Why George H. W. Bush matters for democracy and the World

In the time since former U.S. president George H. W. Bush’s death, as people absorb the fact of his life’s ending and ruminate over what his life stood for, one of the most widely-shared elements of his legacy has been the letter he left on the desk in the Oval Office for incoming president Bill Clinton. “You will be our President when you read this note,” Bush wrote. “I wish you well. I wish your family well. Your success now is our country’s success. I am rooting hard for you.”

It would be a mistake to see this letter as only an exercise in courtesy or a losing contestant’s sportsmanship, or as relevant only within America or amid the domain of politics. This gesture of goodwill toward an incoming president of the opposite party, who defeated the sitting president no less, must be seen in full for what it is. It is a deep realization of one of democracy’s greatest, most difficult aspirations, and a profound bulwark in one of the most fundamental struggles of American history and politics, world history and politics, and the human condition on the collective level.

That struggle is the endeavor to secure a peaceful, respectful transition of power, one that subordinates any one figure’s self-interest to the well-being and peace of all — a project that is in jeopardy today more than in a long time.


As long as centralized power has existed, the problem of how to pass it on has persisted. Many of the world’s most enduring stories plumb how dark such conflicts can be, and thus spotlight the urgent human need for respectful succession.

One such story is King David’s death, as narrated in the Hebrew Bible. The young Solomon faces a mortal threat from his coup-launching brother Adonijah. With David’s blessing, Solomon nonetheless becomes king, and offers his rival clemency — only to find Adonijah still agitating for the throne. Solomon orders the death of his would-be fratricidal killer.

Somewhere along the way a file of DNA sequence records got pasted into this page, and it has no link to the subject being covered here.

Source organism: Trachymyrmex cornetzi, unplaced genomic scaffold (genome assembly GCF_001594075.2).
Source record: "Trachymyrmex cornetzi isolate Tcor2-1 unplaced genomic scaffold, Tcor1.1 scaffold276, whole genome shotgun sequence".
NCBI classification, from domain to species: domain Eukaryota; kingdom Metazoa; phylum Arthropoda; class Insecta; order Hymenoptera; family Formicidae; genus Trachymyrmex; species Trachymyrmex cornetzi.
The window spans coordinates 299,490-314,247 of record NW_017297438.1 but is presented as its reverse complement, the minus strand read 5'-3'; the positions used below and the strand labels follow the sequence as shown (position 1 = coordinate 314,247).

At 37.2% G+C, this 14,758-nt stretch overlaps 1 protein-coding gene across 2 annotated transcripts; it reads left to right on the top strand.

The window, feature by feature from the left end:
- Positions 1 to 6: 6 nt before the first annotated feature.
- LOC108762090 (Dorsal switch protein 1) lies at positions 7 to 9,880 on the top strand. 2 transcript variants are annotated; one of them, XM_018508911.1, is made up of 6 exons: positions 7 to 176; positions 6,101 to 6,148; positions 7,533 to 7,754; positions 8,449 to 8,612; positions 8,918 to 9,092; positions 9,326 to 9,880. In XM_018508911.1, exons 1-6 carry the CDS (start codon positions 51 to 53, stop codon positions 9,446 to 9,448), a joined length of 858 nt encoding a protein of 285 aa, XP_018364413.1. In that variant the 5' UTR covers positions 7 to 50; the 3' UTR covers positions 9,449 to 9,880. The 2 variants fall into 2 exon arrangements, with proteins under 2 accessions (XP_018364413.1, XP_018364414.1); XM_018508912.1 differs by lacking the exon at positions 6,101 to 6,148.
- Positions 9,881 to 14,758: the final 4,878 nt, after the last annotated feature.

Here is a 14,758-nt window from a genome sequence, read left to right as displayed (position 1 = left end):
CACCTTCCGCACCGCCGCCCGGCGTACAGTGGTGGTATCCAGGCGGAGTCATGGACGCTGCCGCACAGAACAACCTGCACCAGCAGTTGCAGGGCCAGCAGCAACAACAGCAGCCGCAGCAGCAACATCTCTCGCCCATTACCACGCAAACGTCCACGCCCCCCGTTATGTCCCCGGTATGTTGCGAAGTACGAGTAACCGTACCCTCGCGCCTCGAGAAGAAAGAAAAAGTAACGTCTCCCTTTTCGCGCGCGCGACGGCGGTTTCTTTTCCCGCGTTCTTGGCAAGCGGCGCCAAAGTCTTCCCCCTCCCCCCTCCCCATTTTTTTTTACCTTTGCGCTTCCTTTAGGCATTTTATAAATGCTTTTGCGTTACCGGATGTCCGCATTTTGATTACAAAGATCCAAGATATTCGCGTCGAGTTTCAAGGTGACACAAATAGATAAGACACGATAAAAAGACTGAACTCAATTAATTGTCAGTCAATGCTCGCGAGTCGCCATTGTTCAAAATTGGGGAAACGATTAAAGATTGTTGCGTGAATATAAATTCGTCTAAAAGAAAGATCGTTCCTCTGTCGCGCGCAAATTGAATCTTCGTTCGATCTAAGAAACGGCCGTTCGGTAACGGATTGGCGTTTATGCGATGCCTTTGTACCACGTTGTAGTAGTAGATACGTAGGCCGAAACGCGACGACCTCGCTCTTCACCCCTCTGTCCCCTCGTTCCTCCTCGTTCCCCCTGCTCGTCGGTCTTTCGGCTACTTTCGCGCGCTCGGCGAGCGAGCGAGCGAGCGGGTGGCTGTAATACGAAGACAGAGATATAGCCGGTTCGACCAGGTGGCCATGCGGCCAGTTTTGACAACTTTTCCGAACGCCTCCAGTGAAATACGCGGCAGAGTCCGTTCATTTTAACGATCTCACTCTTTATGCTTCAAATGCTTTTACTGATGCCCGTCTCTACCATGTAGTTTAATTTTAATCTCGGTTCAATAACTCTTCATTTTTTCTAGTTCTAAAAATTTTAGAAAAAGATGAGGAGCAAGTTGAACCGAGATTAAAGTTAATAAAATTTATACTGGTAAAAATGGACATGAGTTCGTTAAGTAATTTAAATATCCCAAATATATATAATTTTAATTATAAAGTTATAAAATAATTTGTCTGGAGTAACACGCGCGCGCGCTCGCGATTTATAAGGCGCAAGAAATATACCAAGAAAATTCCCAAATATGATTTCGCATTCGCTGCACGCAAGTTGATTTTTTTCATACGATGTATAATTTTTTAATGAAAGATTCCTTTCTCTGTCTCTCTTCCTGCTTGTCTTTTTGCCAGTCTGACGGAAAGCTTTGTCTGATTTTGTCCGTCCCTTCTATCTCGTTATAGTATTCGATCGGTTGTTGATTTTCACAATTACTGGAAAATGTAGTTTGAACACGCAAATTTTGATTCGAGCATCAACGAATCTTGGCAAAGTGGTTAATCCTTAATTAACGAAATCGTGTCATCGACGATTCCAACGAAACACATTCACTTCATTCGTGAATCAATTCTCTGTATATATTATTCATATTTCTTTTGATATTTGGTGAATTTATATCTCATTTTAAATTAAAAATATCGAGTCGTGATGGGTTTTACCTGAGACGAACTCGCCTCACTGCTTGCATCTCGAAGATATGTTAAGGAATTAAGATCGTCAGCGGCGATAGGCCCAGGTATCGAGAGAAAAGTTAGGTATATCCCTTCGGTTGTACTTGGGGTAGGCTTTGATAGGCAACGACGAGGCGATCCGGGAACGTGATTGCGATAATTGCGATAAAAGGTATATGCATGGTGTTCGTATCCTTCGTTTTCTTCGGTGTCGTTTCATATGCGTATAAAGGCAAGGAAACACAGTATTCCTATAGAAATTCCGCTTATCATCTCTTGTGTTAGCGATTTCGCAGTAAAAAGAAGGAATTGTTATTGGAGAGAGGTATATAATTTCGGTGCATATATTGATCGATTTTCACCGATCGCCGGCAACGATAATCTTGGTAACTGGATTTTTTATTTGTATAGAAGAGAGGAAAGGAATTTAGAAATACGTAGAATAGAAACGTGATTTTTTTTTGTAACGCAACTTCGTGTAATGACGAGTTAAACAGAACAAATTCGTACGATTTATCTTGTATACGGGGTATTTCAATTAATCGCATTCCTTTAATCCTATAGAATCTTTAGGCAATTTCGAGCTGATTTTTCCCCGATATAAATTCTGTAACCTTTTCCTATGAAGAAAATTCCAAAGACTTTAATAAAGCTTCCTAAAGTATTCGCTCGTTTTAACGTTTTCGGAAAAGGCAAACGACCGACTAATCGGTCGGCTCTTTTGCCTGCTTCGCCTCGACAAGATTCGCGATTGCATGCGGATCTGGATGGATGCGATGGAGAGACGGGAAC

Similarly, in Shakespeare’s Hamlet, Hamlet’s uncle Claudius knows he can kill the king, his brother and Hamlet’s father, and seize the kingship for himself; and so he does. Hamlet is left to decide how to respond, a dilemma so agonizing it drives him to debate the most basic choice of life itself: “To be or not to be.”

Modern democracy represents a new commitment to implementing succession ideally. The principle of the people’s choosing a leader necessitates that when the people choose a new leader, the prior leader must let him or her govern. And in turn, the ideal of peaceful transition of power, while it does not necessitate democracy, reinforces democracy, as it calls for some basis of legitimacy for a ruler’s rule other than might’s making right.

But principles do not translate themselves into practice. Only human beings can do so.

The great, first modern touchstone success in this regard was the handover of power by John Adams, the second president of the United States, to Thomas Jefferson. Unlike President George Washington and his successor in Adams, Adams and Jefferson belonged to opposing political parties. Adams, a sitting one-term president, did not wish to yield power.

Yet he did. Historian Matthew Costello recounts the scene: “On the day of Jefferson’s inauguration, President Adams quietly vacated the President’s House at four in the morning. Several historians have suggested that Adams left early because he believed his presence might provoke violence.”

“I Pray Heaven To Bestow The Best Of Blessings On This House And All that shall hereafter Inhabit it,” Adams wrote in a letter to his wife, Abigail Adams. “May none but Honest and Wise Men ever rule under This Roof.” He wrote that letter amid the 1800 election, and thus as a statement of goodwill to his “hereafter” successor. President Franklin D. Roosevelt considered this statement so central to American political aspirations that he had it literally carved in stone in the White House’s State Dining Room.

Following Bush’s death, a word that has been on many people’s tongues to describe him is “decent.” Bill Clinton called him “honorable, gracious and decent.” House Speaker Paul Ryan portrayed Bush as “leading with decency and integrity.”

Like any administration, Bush’s was more complex. When the time is right, we must again remember the Reagan-Bush Administrations’ response to the AIDS epidemic, the Willie Horton ad, and other issues in that vein.

But perhaps what these words reflect most is Bush’s deep commitment to peaceful transfer of power as a cornerstone of democracy and humanity.


Why is that commitment so celebrated now? Because it is in danger now.

Then-candidate Donald Trump, when asked if he would accept the 2016 U.S. presidential election’s result should he lose to Hillary Clinton, said: “I will look at it at the time. I will keep you in suspense.” Trump has called the election “rigged” and undermined by “fraud” and “bias” — both before the election; and even after he won, but perhaps not by the margins for which he had wished.